From AstroBaki
Revision as of 16:40, 6 February 2018 by Aparsons (talk | contribs) (→‎References)
(diff) ← Older revision | Latest revision (diff) | Newer revision → (diff)
Jump to navigationJump to search

Short Topical Videos[edit]


Spherical or Astronomical Coordinate Transformation

Converting from Galactic coordinates to altitude and azimuth involves three separate coordinate transformations: Galactic longitude and latitude to equatorial right ascension and declination [(, ) (, )]; to hour angle and declination [(, ) (, )]; to azimuth and altitude [(, ) (, )].

It is possible (and recommended) to implement these coordinate transformations using rotation matrices. In this method, you generate a vector in the original coordinate system; convert the vector to another coordinate system by rotating the coordinates using matrix multiplication; and convert the vector to the angles of the new coordinate system. The method is general and can be applied to any coordinate transformation.

1 Rotation Matrices: The Method

To restate the problem: we start with (, ) in one coordinate system and want to convert to (, ) in some other coordinate system. Here’s the prescription:

Step 1. First, convert the angles to rectangular coordinates. One would usually call these (, , ); here, to emphasize the vector/matrix flavor, we call them (, , ) and denote the 3-element vector . To accomplish this conversion in Python:

x = numpy.array([0.,0,0])
x[0] = numpy.cos(lat) * numpy.cos(long)
x[1] = numpy.cos(lat) * numpy.sin(long)
x[2] = nump.sin(lat)

Step 2. Apply the rotation matrix (we’ll discuss its definitions below):

In Python, we’ll use numpy arrays to represent and , and you do matrix multiplication with

xp =, x)

Step 3. Convert the primed rectangular coordinates to the new set of spherical coordinates :

To do these in Python, where we’ll write longp, latp:

longp = numpy.arctan2(xp[1], xp[0])
latp = numpy.arcsin(xp[2])

That’s it! If you want to “go backwards”, you just apply the matrix multiplications using the inverse matrices. For rotation matrices, the inverse is always equal to the transpose(!)[1]—symbolically for the matrix , . So to go from the primed system to the unprimed, you switch the primed and unprimed in equation (2) and use the inverse rotation matrix

and in Python…

iR = numpy.linalg.inv(R)
x =, xp)

2 Rotation Matrices: Specific for our Problem

2.1 (Ra, Dec) to (Ha, Dec)

Converting from keeps the declination the same and uses the relationship . It is easiest to think of this in two steps, so we express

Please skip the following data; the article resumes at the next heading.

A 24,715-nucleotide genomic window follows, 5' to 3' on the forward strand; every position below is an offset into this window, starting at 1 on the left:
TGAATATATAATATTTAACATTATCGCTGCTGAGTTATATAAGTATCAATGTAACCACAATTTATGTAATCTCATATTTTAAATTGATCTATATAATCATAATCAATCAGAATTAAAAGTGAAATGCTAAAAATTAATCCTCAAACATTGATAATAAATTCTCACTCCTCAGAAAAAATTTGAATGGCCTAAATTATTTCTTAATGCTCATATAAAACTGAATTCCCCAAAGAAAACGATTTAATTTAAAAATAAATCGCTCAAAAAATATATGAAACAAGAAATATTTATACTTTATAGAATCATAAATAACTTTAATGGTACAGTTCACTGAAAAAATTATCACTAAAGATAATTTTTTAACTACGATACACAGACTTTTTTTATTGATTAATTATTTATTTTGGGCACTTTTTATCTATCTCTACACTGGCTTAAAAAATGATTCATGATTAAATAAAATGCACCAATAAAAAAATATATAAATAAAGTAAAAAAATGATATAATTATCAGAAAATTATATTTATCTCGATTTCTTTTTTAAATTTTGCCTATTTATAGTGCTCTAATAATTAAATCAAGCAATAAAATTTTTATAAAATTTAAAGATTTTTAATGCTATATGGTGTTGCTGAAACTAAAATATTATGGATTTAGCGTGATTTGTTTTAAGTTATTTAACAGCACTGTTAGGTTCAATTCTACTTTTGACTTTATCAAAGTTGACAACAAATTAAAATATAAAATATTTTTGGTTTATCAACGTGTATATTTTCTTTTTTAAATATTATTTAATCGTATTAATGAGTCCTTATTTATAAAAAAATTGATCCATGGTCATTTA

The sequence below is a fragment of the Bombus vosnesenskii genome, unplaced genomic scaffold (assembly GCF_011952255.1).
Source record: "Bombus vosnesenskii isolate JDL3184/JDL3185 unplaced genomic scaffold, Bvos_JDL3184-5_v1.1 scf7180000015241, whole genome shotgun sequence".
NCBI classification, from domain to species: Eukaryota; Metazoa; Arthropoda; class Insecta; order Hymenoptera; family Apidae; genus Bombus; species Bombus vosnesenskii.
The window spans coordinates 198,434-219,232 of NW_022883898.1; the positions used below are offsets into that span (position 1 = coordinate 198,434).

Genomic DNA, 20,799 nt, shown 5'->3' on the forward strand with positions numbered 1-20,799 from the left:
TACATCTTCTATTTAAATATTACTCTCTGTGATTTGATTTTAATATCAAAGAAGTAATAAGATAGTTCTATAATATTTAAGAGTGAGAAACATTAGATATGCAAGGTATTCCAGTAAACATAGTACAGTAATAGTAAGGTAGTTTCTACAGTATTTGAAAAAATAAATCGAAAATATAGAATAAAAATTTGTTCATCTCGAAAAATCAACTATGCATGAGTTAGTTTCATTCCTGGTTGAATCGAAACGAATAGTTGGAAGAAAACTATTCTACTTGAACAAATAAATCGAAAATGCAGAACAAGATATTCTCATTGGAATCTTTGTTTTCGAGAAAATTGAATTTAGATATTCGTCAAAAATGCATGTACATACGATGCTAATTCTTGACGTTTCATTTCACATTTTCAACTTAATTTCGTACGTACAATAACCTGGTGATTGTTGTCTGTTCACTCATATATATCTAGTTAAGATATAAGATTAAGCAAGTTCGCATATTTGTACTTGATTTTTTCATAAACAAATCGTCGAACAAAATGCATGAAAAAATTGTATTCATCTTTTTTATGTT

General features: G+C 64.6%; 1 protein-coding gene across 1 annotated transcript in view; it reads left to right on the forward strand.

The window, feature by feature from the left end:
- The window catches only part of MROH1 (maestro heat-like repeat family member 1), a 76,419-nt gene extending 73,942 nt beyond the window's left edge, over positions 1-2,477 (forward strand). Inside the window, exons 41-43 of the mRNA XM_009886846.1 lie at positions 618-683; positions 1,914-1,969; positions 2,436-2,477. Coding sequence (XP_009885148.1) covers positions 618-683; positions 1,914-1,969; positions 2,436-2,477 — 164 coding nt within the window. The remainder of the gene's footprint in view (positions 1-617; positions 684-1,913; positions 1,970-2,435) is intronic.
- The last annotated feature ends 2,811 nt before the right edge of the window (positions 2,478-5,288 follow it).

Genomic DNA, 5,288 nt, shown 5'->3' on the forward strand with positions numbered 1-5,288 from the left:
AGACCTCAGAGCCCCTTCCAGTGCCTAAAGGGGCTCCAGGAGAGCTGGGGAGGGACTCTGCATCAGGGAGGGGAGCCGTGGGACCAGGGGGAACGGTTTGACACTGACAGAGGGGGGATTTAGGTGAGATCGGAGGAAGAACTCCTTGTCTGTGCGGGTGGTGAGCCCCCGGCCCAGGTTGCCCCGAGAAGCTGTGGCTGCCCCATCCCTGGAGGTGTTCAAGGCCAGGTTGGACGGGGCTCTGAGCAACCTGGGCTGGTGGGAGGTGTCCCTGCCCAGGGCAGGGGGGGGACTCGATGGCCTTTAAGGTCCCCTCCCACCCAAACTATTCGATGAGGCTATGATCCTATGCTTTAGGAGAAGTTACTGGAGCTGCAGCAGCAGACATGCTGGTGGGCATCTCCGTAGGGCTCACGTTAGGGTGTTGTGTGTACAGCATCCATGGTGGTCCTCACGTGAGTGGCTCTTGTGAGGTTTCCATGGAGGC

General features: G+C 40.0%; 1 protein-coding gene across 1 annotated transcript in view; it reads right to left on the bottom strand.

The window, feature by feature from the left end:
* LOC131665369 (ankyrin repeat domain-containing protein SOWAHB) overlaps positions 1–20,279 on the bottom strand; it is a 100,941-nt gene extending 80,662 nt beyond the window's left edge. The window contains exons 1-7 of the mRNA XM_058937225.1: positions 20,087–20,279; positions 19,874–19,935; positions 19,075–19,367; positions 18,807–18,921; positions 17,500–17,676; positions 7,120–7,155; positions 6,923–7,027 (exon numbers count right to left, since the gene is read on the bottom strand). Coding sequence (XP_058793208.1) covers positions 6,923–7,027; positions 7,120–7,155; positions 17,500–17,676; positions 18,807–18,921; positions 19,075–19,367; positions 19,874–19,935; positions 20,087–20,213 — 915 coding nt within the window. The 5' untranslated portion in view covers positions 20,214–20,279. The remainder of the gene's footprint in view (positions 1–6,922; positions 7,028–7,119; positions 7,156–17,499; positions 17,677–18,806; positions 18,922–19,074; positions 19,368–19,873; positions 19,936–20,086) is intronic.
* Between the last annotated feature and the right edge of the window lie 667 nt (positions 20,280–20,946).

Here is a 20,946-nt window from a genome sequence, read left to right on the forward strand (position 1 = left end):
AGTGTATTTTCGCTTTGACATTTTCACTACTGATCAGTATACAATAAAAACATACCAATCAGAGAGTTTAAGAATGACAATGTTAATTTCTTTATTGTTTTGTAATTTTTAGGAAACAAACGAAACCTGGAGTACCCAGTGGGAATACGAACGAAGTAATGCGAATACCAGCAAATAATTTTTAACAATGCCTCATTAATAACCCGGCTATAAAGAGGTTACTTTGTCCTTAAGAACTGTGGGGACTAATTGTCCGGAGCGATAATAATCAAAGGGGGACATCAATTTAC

First, we rotate around the equatorial pole by an angle equal to the Local Sidereal Time (), which does :

Next, the and go in opposite directions, which is equivalent to converting from the original left-handed to a right-handed coordinate system, so the second step is just to perform this reversal:

The full rotation matrix is the matrix product . Note the order! Applying at the beginning in the matrix product means that it operates last on the vector , which is what we want. So we have as the product…

2.2 (Ha,Dec) to (Azimuth, Altitude)

Because are Earth-based coordinates, this conversion depends only on your terrestrial latitude :

2.3 Equatorial to Galactic

In truth, the precession of the equatorial coordinate system makes this matrix a function of time: the equatorial coordinates move around the sky, but the Galactic ones do not. Precession amounts to nearly an arcminute per year! In principle, you should derive the matrix for the current epoch. In practice, you may not need such high accuracy. Better than the 1950 version are the numbers for epoch 2000, which are in Green’s equation (14.55); epoch 2000 is lots closer to the present than is epoch 1950:

2.4 Precession—converting equatorial between epochs.

We won’t need these for the lab course, but we give you the info for the sake of completeness. Generating the rotation matrix for precession is a bit tedious and we won’t give the explicit formulae here. They are in Green’s book. The elements of the matrix are in equation (9.31). These elements contain angles, which depend on time as in equation (9.23) if you are converting from epoch 2000 to some other epoch. Precession isn’t all there is; for precision exceeding Failed to parse (syntax error): {\displaystyle \sim 10”} you also need to account for nutation of the Earth, which has a random component and is not completely predictable. For the complete story, see Green’s chapter 9 and The Astronomical Almanac 1998, pages B39-B43—for interested parties only!

3 Doing all this in Python

Obviously, all this stuff is simple in Python/Numpy, which deals easily with matrices. Before beginning, though, a cautionary note about 2-D arrays on computers:

3.1 Examples in Python

Test , going both forwards and backwards. For an observatory at latitude , transforms to . Hour angle is usually given in hours using sexagesimal notation: .) See the PyEphem module for functions that go back and forth between decimal and sexagesimal notations.

Test by making up your own example, using the fact that .

Test for the Crab Nebula. The Crab has 1950 equatorial coordinates Failed to parse (syntax error): {\displaystyle (\alpha , \delta )=(05^ h31^ m.5, 21^\circ 59’)} and Galactic coordinates Failed to parse (syntax error): {\displaystyle (\ell ,b)=(184^\circ 33’, -5^\circ 47’)} .

Finally, put them all together and make sure that works, too. For all of these, make sure you know how to go backwards! For example, suppose you want to convert . You need to first apply and then . So the full rotation matrix in this case is…

Again, note the order! Applying at the beginning in the matrix product means that it operates last on the vector .

[1] If you don’t believe this, check on the ’s below in §2!